Standing behind a row of fold-up tables, a dozen unknown faces return my shy, newcomer smile as I simultaneously try to read the bolded titles of the scattered sign up sheets. Ignoring my knowledge gleaned from guilty years of “just looking” at garage sales, I make eye contact with each hopeful representative on the other side of the table, willing me to pick up their pen.
I give each page a two-second once-over and offer my best, insightful ‘maybe’ nod, trying not to seem too eager as I sidestep from the sheet entitled “Fishing Group” like a spooked horse. Husband lingers. I move on.
I see her curly hair and unabashed smile first.
His Hurley surf shirt second.
Their sheet proclaiming “Young Adults Group” third.
Suppressing my urge to exclaim Sold!, I stretch out my hand to make an introduction, careful not to seem eagerly crazy even though I really just want to grab that sign up pen of theirs instead. I intend to simply match a name to this wide-grinned girl and tall, surfer-clad man beside her.
Focused on making eye contact and a friendly, lasting impression, I forget their names three seconds later.
Thankfully, one second is all it takes to meet best friends.
In the military, no one tells you about the other side.
You prepare for moves. You prepare for going away parties. You prepare for hugs pre-loaded with silent, forget-me-not sentiments. You prepare for goodbye.
But no one tells you how to be the one to say it. How to plan the party. How to deliver the hug.
No one tells you how to be the one who is being left.
Well, always-smiling Nicole and beachwear-loving Vincent (yes, their names did eventually stick) left us this weekend.
And it stings.
They provided us with a small group community. The California natives modeled a Godly marriage and how to go with the flow of life. But best of all, they made me realize deep friendship can be rooted in the middle of constant transition.
Making a home and building relationships in Pensacola, Florida–or anywhere with a nearby military base for that matter–is a risky little thing. Aviation students come, we get attached and then the military sends us away. When we first moved here I once joked with one of our non-military friends, comparing him to a lonely little puppy who always gets left at the shelter. It’s a terribly depressing image, and I think we both nervously laughed so that we didn’t cry.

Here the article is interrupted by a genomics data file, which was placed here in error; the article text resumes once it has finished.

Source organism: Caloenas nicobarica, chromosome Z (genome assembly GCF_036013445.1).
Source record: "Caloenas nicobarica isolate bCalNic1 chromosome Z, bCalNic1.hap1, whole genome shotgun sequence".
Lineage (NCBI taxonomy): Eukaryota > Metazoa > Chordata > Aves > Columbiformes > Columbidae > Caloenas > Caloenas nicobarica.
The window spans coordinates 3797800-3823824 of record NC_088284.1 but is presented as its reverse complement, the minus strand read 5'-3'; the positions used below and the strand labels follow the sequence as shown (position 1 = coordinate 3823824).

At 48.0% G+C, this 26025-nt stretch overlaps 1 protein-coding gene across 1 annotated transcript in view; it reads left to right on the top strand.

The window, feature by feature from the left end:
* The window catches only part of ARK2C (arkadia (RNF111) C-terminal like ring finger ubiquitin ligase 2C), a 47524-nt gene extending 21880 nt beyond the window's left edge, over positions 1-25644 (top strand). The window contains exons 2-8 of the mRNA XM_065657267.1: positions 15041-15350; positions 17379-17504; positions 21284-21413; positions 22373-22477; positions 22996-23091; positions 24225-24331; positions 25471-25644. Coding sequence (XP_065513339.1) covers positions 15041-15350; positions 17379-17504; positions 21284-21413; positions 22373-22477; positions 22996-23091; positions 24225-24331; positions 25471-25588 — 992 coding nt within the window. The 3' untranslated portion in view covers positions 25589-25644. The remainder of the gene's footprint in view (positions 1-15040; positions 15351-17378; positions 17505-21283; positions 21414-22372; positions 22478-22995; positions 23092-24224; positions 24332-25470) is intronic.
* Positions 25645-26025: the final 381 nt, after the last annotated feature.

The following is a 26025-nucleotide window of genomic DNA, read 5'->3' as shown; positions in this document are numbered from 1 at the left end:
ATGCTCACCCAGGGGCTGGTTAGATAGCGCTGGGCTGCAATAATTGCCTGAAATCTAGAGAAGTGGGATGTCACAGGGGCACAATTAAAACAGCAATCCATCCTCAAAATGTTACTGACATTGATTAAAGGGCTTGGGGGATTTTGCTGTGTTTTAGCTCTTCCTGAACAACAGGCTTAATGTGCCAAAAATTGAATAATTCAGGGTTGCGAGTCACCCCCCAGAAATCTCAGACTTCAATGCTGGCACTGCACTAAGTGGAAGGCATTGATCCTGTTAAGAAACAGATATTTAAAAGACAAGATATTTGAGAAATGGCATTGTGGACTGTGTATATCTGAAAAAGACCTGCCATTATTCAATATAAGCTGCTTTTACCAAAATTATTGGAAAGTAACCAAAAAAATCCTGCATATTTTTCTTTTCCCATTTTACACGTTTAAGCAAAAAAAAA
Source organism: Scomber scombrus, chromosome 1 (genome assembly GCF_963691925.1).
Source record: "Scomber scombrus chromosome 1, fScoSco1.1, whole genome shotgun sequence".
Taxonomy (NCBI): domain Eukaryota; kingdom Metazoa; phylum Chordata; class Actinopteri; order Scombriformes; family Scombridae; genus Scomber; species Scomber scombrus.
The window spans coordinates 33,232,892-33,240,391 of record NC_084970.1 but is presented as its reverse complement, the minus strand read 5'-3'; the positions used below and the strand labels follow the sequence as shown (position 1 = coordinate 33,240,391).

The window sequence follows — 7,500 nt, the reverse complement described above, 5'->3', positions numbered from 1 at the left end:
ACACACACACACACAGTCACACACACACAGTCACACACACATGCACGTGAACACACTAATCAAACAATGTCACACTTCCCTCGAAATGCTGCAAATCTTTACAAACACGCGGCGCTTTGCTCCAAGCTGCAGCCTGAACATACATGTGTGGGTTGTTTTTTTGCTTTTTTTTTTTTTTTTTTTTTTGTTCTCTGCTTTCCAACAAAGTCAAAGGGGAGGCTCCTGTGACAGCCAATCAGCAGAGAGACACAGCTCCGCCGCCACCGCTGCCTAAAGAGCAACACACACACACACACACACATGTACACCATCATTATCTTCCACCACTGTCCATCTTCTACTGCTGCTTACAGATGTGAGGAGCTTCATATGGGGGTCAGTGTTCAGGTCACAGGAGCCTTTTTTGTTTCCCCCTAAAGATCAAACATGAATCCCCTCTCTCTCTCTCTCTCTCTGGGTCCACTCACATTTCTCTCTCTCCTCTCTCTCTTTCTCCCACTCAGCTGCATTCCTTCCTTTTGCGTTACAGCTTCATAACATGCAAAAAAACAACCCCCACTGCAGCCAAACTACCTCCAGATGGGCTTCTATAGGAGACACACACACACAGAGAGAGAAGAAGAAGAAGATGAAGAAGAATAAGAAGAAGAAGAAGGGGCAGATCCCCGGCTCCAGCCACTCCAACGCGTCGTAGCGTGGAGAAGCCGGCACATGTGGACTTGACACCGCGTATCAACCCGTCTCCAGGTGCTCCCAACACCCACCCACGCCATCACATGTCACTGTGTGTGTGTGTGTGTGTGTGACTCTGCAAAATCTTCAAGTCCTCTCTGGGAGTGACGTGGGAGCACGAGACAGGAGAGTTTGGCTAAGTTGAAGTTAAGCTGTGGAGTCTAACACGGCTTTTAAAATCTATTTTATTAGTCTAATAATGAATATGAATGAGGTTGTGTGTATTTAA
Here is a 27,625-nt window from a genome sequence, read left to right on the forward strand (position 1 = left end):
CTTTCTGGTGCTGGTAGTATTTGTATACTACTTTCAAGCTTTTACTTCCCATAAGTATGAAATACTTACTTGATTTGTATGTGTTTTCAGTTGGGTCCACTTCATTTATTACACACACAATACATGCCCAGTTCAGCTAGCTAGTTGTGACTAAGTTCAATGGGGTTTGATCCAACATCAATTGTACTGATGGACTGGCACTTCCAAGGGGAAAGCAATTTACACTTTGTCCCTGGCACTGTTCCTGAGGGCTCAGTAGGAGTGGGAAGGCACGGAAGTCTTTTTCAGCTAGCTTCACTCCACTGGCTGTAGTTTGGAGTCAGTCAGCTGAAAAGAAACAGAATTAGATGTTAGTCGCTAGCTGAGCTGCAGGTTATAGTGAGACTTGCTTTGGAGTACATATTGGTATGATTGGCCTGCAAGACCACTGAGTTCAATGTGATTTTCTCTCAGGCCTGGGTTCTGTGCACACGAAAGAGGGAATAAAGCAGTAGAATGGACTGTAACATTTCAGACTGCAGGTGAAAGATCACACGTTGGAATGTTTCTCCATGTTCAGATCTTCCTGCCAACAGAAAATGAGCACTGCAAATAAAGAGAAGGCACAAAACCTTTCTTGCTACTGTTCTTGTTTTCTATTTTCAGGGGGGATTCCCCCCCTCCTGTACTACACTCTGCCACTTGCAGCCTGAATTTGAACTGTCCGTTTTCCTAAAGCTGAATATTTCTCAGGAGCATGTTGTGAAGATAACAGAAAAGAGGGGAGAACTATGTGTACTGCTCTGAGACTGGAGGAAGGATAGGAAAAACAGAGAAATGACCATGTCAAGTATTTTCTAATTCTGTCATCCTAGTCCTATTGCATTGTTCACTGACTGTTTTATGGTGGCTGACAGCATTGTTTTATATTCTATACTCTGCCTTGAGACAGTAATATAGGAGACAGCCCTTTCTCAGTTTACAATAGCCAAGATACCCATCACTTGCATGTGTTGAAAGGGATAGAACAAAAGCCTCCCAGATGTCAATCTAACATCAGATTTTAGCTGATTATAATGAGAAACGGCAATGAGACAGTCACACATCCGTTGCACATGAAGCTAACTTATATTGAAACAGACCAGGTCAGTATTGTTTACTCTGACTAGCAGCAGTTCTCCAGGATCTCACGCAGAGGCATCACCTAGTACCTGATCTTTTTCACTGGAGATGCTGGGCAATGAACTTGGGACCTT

Well I should be honest. I laughed because I thought we were going to leave first. Whiz through primary training, select jets and off we would go.
Shocker, the Marine Corps had different ideas. (News flash: I’m married to a mighty fine helicopter pilot-in-training.)
Now don’t get me wrong. I don’t have to stay in Pensacola for another six, seven months. I get to stay in this beach city. And ironically, God used Nicole and Vincent to provide so many of the reasons why I use that latter verb.
They welcomed us into the small group I thought we could never find since leaving home. Through example, they challenged us to serve our church’s youth, seamlessly sharing leadership when we felt called to step into it.
They offered their best beach wisdom, hosted crazy games of ping pong and provided multiple dolphin sightings through use of their paddleboard.
Put simply, they were a key influence in making Florida become our home. And it stings when someone you care about leaves home.
So while they prepared to load their lives into a Washington-bound truck, we prepared a going away party. Unsure of how to make a hug say “please don’t forget me,” I wrapped my arms around each of them, light-heartedly inviting myself over to the house they haven’t even seen in person yet. I said goodbye.
Fueled by the need to encourage, I have always chased after empathy when relating to people. And while it was an un-invited lesson, I’m grateful to have learned how it feels to be the loved one on the other side of this military lifestyle. To be the ones who are left.
So allow me to share the moral of this story.
Never make friends with a military couple.
Please love us.